Cryptocurrency tokens or coins are considered “burned” when they have been purposely and permanently removed from circulation.
Cryptocurrency tokens or coins are burned when they are permanently removed from the circulating supply on purpose — as opposed to assets that are lost on accident, like by being unintentionally sent to an address with no owner or via the loss of access to the wallet where they are stored.
Token burning is usually performed by the development team behind a particular cryptocurrency asset. It can be done in several ways, most commonly by sending the coins to a so-called “eater address”: its current balance is publicly visible on the blockchain, but access to its contents is unavailable to anyone.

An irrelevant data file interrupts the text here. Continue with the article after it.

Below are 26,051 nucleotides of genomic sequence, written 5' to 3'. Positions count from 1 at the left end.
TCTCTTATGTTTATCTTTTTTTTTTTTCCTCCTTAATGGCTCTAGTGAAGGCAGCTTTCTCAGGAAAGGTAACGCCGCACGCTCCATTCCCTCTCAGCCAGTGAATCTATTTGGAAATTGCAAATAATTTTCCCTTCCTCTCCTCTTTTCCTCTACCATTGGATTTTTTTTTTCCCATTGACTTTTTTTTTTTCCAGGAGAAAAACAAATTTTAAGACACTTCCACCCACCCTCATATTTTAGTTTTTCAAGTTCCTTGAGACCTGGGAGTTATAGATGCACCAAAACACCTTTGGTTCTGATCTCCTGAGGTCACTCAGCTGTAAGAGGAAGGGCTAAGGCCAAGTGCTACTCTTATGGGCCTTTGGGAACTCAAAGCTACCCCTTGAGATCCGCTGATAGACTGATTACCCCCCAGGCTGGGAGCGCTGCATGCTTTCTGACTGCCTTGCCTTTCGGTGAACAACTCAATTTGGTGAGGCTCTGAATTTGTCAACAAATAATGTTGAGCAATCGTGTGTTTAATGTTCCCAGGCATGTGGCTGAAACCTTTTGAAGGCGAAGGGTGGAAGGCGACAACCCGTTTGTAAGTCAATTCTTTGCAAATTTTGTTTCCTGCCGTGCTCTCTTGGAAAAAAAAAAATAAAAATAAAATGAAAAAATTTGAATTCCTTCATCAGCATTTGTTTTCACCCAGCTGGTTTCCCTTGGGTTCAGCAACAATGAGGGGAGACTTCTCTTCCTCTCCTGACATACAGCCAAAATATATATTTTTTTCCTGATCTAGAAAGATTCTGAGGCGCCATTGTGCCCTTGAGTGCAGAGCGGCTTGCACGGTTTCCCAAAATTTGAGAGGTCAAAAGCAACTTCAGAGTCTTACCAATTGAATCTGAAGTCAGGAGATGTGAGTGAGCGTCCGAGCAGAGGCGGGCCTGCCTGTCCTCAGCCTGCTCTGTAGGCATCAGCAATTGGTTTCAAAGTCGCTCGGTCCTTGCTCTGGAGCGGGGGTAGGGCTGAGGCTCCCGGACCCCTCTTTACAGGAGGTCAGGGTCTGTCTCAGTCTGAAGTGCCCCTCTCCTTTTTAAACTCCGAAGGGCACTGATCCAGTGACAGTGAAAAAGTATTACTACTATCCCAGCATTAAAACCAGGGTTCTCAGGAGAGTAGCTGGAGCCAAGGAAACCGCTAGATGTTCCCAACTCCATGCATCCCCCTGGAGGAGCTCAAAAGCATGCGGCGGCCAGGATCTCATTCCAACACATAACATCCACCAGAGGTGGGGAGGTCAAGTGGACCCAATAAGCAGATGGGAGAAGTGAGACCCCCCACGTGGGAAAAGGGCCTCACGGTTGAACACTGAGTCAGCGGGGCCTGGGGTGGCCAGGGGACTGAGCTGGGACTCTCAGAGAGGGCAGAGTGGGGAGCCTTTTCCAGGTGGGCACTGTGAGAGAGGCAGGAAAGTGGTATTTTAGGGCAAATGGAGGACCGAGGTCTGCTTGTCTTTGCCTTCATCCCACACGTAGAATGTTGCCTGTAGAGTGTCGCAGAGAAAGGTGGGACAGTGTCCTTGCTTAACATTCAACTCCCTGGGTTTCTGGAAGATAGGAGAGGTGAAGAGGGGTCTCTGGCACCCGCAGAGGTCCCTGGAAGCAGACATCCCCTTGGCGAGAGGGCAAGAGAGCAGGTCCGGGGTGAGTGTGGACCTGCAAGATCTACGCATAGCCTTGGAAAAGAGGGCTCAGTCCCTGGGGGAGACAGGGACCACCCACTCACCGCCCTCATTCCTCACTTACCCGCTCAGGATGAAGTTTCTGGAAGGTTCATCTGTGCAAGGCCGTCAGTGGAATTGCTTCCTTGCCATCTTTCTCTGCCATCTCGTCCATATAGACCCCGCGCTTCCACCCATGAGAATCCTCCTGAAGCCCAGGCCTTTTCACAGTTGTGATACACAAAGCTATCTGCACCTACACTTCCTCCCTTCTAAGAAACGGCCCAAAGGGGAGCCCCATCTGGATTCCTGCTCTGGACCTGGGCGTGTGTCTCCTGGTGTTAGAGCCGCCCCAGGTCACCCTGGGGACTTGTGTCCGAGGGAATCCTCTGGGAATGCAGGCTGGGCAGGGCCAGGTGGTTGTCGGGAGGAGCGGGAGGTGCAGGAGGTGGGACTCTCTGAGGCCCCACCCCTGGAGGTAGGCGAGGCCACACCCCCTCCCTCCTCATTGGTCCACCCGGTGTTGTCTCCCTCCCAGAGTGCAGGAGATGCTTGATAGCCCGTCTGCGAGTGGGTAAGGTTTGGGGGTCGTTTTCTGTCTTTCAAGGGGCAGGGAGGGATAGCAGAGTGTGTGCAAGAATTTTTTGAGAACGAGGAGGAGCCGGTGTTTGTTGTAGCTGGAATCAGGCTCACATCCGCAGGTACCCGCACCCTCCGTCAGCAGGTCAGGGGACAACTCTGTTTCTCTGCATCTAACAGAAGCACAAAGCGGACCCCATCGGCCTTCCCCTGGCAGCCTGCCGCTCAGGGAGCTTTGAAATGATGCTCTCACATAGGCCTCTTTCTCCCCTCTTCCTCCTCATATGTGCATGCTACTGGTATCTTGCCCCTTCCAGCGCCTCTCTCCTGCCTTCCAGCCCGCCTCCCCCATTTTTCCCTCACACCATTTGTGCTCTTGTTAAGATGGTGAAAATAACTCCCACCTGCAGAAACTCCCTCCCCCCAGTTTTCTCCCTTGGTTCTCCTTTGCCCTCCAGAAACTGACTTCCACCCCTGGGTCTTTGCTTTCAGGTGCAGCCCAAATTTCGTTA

The practice of burning may involve the project’s developers buying tokens back from the market or burning parts of the supply already available to them.
Burning can be done with different goals in mind, but most often it is used for deflationary purposes: the decrease in the circulating supply tends to drive an asset’s price upward, incentivizing traders and investors to get involved.
Another important use case for token burning is to maintain the price peg of stablecoins (cryptocurrencies whose value corresponds to another asset, like the U.S. dollar): by burning or minting new tokens as necessary, the controlling authority can influence the asset’s price to remain at a near-constant level.